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At Play on the Calusa Coast

Locals generally concur that the Lely Resort Golf & Country Club's 7,217-yard par-seventy-two Lely Mustang Golf Club course is not nearly as challenging as Lely Flamingo. After traipsing around Trevino's creation, I must respectfully disagree. The Merry Mex may be no match for the grand master of American golf architecture, but he's almost as expert at laying out a golf course as he is hitting his trusty punch fade.

Granted, the par threes at Lely Mustang are much shorter than those at Lely Flamingo, but Trevino presents you with some pretty long and penal par fours, including the 456-yard fourth, a dogleg left dubbed Troublesome Pines, and the 466-yard fifteenth, whose eponymous Scenic View features two ponds on the left side and one pond on the right side of its serpentine fairway.

I was similarly daunted by Lely Mustang's 424-yard sixth, known as The Marsh, which calls for a tee shot to an island fairway bifurcated by bunkers. One look at the marshy gorges I had to carry here was enough to make me wish I could abandon my golf cart and hop on the back of one of the leaping bronze horses at the resort entrance.

In his prime as a PGA Tour player, Greg Norman was arguably one of the best all-around drivers in the history of the game. Playing the twenty-seven-hole Tiburón Golf Club (which Norman designed for both the Ritz-Carlton Naples resort hotel and the Tiburón golf community) makes most mere mortals wish they could enlist the Great White Shark to hit every tee shot. The ancient Calusa believed that every human being has three souls. Tiburón, too, has three souls, and each of them can be bedeviling to those who fail to drive the ball very long and very straight.

Tiburón's first and foremost soul, the one that remains with you even after your all-but-inevitable golfing death, is the 3,693-yard par-thirty-six North course. Like its two sister nines, the North course has what might best be described as a linksland/swamp/desert feel. This unique and engaging architectural hybrid is epitomized by the 440-yard par-four second, which has a bunkerless elevated green with shaved approach areas reminiscent of Pinehurst No. 2 and Augusta National, and the 458-yard par-four third, where a coquina-shell waste area runs the entire length of the fairway and wraps around the back left side of the green.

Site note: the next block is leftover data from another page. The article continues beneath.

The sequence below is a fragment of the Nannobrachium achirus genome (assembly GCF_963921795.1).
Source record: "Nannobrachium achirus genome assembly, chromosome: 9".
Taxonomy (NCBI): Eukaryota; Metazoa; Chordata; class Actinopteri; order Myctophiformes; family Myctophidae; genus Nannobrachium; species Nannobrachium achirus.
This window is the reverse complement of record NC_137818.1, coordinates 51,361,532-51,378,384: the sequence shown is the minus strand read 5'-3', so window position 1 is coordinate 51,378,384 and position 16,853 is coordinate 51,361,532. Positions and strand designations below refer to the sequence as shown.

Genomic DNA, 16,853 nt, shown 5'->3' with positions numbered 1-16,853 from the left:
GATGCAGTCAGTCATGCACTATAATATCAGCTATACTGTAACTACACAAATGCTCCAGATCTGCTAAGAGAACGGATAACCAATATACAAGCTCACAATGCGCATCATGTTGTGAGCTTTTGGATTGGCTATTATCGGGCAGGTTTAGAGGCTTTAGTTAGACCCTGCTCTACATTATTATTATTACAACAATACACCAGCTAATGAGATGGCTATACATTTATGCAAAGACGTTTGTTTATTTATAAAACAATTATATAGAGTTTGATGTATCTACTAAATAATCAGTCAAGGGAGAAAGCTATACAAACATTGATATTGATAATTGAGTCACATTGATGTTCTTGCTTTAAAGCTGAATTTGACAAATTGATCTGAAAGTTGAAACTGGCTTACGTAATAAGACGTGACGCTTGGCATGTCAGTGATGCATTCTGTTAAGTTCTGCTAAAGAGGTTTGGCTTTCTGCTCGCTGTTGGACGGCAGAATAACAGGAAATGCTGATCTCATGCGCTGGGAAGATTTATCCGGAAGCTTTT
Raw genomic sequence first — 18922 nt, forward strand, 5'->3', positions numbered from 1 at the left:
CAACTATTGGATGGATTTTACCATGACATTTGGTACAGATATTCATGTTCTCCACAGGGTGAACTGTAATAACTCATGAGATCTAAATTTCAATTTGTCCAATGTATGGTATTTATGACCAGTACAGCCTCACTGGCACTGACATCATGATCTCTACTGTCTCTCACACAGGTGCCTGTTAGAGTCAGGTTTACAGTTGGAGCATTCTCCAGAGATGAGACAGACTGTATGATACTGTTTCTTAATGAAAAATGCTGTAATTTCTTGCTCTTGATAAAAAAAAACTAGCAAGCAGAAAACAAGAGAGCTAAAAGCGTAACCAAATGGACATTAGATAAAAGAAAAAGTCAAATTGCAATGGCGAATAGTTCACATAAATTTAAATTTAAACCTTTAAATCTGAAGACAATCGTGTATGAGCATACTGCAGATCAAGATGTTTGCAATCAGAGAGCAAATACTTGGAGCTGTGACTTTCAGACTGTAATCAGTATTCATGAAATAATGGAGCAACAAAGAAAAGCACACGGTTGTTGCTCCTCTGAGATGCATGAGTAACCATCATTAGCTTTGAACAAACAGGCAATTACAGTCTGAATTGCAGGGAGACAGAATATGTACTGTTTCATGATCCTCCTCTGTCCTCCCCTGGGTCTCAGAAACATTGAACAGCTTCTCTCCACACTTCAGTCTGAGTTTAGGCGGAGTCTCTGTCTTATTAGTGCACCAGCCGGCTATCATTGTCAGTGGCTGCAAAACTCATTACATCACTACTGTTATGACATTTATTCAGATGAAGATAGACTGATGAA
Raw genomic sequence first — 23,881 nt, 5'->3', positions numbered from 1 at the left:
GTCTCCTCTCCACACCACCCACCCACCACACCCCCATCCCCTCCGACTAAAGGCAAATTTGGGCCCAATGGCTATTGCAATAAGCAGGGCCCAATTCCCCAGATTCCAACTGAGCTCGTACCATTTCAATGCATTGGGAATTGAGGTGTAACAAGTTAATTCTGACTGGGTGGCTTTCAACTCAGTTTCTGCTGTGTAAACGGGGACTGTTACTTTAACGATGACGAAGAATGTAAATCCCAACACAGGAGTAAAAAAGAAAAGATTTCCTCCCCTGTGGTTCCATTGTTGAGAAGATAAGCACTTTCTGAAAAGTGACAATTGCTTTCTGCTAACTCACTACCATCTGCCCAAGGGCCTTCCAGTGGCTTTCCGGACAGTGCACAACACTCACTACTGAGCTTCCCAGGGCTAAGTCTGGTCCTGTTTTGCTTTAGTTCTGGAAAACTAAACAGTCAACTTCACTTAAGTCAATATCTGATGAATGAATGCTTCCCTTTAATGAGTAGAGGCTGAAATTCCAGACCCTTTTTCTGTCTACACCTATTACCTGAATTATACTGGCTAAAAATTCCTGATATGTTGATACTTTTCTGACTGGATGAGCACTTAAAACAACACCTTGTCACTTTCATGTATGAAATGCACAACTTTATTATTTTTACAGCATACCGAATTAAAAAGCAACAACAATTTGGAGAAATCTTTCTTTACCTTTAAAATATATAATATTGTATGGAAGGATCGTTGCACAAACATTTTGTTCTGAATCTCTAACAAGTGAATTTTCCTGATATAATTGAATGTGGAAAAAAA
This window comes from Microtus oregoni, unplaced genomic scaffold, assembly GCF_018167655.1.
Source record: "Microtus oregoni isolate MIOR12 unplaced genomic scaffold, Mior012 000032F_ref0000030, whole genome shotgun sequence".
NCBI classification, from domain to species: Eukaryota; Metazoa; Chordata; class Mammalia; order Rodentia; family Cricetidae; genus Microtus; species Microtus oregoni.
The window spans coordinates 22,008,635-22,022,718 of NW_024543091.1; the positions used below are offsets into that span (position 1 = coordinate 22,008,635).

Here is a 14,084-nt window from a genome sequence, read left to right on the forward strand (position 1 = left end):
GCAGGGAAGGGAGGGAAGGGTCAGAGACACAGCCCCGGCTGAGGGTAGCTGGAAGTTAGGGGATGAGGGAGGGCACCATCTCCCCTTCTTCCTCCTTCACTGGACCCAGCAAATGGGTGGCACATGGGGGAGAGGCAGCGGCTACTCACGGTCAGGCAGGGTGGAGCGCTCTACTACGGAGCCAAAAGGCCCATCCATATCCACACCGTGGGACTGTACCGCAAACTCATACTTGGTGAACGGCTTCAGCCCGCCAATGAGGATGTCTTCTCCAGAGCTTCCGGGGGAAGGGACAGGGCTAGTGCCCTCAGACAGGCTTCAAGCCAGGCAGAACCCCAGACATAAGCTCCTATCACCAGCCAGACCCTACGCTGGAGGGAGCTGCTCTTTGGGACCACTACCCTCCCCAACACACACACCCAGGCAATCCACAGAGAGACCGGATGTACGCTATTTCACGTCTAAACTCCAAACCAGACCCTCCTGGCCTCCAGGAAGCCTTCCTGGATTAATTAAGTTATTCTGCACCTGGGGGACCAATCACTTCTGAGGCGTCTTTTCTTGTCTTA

If the North course might be gently chastised for its length (double the yardage and the track would measure almost 7,400 yards), Norman at least provides fairways of commensurate width. The 3,477-yard par-thirty-six South course, though not quite as long, is both inordinately tight and mercilessly punitive. Take the 436-yard par-four second--please. I lost two sleeves of balls attempting to thread my tee shot between two goalpost pines to a landing area bounded by a palmetto-pronged jungle leading to an undulating, pond-protected green.

The 3,500-yard par-thirty-six West course is much less of a mouthful than the South, despite being a smidge longer. Here the Shark places a greater and more evenhanded emphasis on accuracy and strategic thinking with three par fours measuring 380 yards or less, and a 578-yard par five that horseshoes around a water hazard. Because some of the West course parallels a major thoroughfare, it lacks the quiescent sense of isolation afforded by the other two tracks. That drawback may eventually be offset, however, by the new on-premises Ritz-Carlton Golf Lodge, near the ninth green, which is scheduled to open in the fall of 2001.


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